Over 200 Public School Teachers Threaten Go-slow

Josiah Kollie, secretary-general of the aggrieved teachers, says until their concerns are addressed, the teachers will down their chalks.

More than 200 public school teachers in Bong County under the auspices of “Supplementary Teachers,” have threatened not to return to the classroom this academic school year if the government does not place them on regular salary.

Supplementary teachers are those whose names are not on government’s regular payroll, but are paid at the discretion of the government despite being qualified to teach.

Josiah Kollie, secretary-general of the aggrieved teachers told this newspaper over the weekend in Gbarnga that for the past ten years, some of them have worked as supplementary teachers, and are paid L$6,000, L$7,000 or L$9,000, irrespective of whether they are qualified with Bachelor of Science (BSc) degrees in education from universities and colleges in the country.

“More about these supplementary teachers is that the salary is not regular as compared to the ‘regular teachers’, and the sad thing about this program is the salary will take some times, two to three months before one can get it in arrears,” Mr. Kollie said.

“We will not return to the classroom until the government can place our names on the regular payroll, because we have been teaching for the past ten years, and nothing the government is doing to resolve this problem,” the irate teachers spokesperson lamented.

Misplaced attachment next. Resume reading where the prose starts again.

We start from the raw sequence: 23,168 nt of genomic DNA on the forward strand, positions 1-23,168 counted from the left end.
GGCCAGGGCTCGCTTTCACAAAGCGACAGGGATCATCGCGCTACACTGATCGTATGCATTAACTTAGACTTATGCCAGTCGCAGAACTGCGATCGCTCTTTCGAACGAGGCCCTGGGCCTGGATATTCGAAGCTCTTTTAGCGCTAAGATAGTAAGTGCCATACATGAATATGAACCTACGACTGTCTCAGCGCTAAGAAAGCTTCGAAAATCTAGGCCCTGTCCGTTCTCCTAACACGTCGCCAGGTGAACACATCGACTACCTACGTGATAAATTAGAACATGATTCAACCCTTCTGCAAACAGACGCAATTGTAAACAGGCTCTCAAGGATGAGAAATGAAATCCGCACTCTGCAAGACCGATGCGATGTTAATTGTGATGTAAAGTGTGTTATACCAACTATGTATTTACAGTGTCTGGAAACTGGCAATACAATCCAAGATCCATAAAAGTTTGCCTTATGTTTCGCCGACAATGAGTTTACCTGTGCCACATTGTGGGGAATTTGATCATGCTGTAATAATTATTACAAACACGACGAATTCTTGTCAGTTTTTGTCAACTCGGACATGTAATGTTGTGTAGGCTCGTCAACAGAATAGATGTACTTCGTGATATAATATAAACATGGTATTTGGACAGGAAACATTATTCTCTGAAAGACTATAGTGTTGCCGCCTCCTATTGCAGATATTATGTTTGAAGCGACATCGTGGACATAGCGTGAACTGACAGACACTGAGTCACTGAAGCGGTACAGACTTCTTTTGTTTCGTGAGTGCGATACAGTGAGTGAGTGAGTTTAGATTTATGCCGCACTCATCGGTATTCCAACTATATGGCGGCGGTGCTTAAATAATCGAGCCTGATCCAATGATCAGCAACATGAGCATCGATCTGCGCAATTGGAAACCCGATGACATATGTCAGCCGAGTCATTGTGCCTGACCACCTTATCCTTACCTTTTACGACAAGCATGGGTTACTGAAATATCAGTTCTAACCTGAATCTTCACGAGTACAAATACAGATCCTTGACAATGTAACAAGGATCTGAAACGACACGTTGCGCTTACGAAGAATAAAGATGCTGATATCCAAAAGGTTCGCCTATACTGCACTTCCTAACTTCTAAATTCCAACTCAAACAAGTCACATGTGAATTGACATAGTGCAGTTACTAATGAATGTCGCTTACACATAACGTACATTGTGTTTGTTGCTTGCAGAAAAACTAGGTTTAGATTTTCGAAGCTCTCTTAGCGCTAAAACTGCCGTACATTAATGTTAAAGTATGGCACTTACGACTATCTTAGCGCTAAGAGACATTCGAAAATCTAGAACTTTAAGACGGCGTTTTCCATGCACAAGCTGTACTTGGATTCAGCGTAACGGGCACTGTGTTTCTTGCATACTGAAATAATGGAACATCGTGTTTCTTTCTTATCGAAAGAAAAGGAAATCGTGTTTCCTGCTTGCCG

The teachers said that they have made several frantic attempts to get the matter amicably resolved over the long years, “but it appears that the government is insensitive to our plight.”

Kollie added, “we wonder why the government is reluctant to put our names on its regular payroll when some of us have the requisite qualification and experience.”

He said that the government’s action is to some extent demoralizing the supplementary teachers.

“Most teachers have to maintain a household, which typically comprises of four-five people, on a salary of considerably less than two dollars a day. Pay levels, even for qualified teachers are around three times less than the cost of a minimum needs wage basket for a four-person household,” Kollie said.

Meanwhile, the irate teachers have called on authorities of the Ministry of Education to place their names on the regular salary payroll or else they will put down their chalk until their concerns are addressed.

The office of the County Chief Education in Bong has promised to forward the teachers’ concerns to the central office in Monrovia, but did not say when the communication would reach the Monrovia national office.


  1. Does Liberia have the ministry of Education? If so what are the objectives of its existence? I believe to encourage and promote qualified TEACHERS in public Schools in the Class ROOMS for our future Leaders is one of its premary objectives.Why should Liberians enter Teachers’ College when they can not be paid decent Salary to impact Liberian Students in Public School? A Man with (4) years degree in Education is being denied steady Salary. How does the Government expect students’ productivities? With no serious administrative oversight on TEACHERS’ Salaries, Liberia’s Education will continue to be a failure.


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